One of my favorite parts of The Fifth Discipline by Peter Senge is the topic of systems thinking and how so many of the problems inherent in organizations (and even personal behaviors) stem from being unaware of the various systems at play and how these systems, when undetected and untouched, can control and determine outcomes, often in ways contrary to what you may have intended.
In such situations, we’re likely to blame external forces for our problems, but Senge explains that this misses out on a bigger picture:
Systems thinking is a discipline for seeing wholes. It is a framework for seeing interrelationships rather than things, for seeing patterns of change rather than static “snapshots.”
…Systems thinking is a discipline for seeing the “structures” that underlie complex situations, and for discerning high from low leverage change. That is, by seeing wholes we learn how to foster health.
Senge illustrates systems thinking through systems archetypes, simple yet powerful examples that distill many of the systems at play in organizations and everyday life.
I’ve been thinking a lot about these examples in the context of running a business and the experience I’ve had at Barrel. In the appendix of the book, Senge lists out each of the archetypes. Below, I went through the exercise of listing each one and then coming up with a corresponding example inspired by the challenges and issues we’ve run into at Barrel over the years.
It’s been helpful to borrow some vocabulary and a new lens through which to view the way business works. In many of the scenarios below, I’m reminded of the dangers of short-term thinking and “quick fix” solutions that only exacerbate the underlying problems in the long-run.
Balancing Process with Delay
A person, a group, or an organization, acting toward a goal, adjusts their behavior in response to delayed feedback. If they are not conscious of the delay, they end up taking more corrective action than needed, or (sometimes) just giving up because they cannot see that any progress is being made.
Digital agency example: A spike in new business and requests from existing accounts puts strain on the resources of the entire team as engineers, designers, strategists, and project managers all seem have very heavy workloads. In response, the team goes on a massive hiring spree and increases headcount by 30%. During that time, some of the projects that were slated to start are postponed to a later time and other projects fall through. The original team is able to handle all the work while there’s not enough work to go around to the newly hired employees, creating a drag on the company’s finances.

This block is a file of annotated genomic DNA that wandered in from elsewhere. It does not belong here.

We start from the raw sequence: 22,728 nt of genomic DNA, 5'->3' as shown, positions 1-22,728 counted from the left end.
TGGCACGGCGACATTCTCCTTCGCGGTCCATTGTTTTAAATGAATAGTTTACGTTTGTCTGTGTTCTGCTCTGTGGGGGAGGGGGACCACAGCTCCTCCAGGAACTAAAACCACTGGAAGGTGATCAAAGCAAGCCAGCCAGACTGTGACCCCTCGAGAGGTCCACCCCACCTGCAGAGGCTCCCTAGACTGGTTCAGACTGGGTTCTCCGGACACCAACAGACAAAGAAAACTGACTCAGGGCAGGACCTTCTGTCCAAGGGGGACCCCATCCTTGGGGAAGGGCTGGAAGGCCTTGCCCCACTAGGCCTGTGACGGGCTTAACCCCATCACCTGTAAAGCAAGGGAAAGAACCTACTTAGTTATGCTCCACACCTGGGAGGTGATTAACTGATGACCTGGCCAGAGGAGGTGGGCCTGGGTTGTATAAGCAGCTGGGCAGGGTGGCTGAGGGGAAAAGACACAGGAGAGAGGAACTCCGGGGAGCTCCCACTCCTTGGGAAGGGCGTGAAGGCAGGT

Limits to Growth
A process feeds on itself to produce a period of accelerating growth or expansion. Then the growth begins to slow (often inexplicably to the participants in the system) and eventually comes to a halt, and may even reverse itself and begin an accelerating collapse.
The growth phase is caused by a reinforcing feedback process (or by several reinforcing feedback processes). The slowing arises due to a balancing process brought into play as a “limit” is approached. The limit can be a resource constraint, or an external or internal response to growth. The accelerating collapse (when it occurs) arises from the reinforcing process operating in reverse, to generate more and more contraction.
Digital agency example: After very slow growth the first few years, the agency went from 4 to 24 people in a span of 18 months due to some award-winning work and some bigger-than-usual opportunities that all closed at the same time. The rapid growth was a strain as the company lacked formal organization and issues such as resource management, quality control, and client communication began to fall apart. This led to unhappy clients, a build-up of poor reputation, and low morale among employees who were stressed by the lack of structure and process. Eventually, both clients and top employees began to flee and the company experienced not only flattening growth but a decline in revenues.
Shifting the Burden
A short-term “solution” is used to correct a problem, with seemingly positive immediate results. As this correction is used more and more, more fundamental long-term corrective measures are used less and less. Over time, the capabilities for the fundamental solution may atrophy or become disabled, leading to even greater reliance on the symptomatic solution.
Digital agency example: Relatively inexperienced project managers are assigned to lead projects, which results in mistakes that irk or worry clients. The senior members of the team step in to “resolve” the mistakes while berating the project managers for their errors. The next time, when a project manager makes a mistake, the default behavior is to seek out a senior team member to “make things right”. This becomes a drag on the senior team members, who’re constantly brought in to resolve even the smallest of errors.
The entire situation becomes a missed opportunity in which the company never puts in a process to properly train the project managers and to provide guidance and mentoring that may allow them to resolve issues on their own.
This example corresponds more to the special case of “Shifting the Burden to the Intervenor” as discussed in The Fifth Discipline.
A shifting the burden type of structure in which the short-term solution involves letting a long-term fundamental goal decline.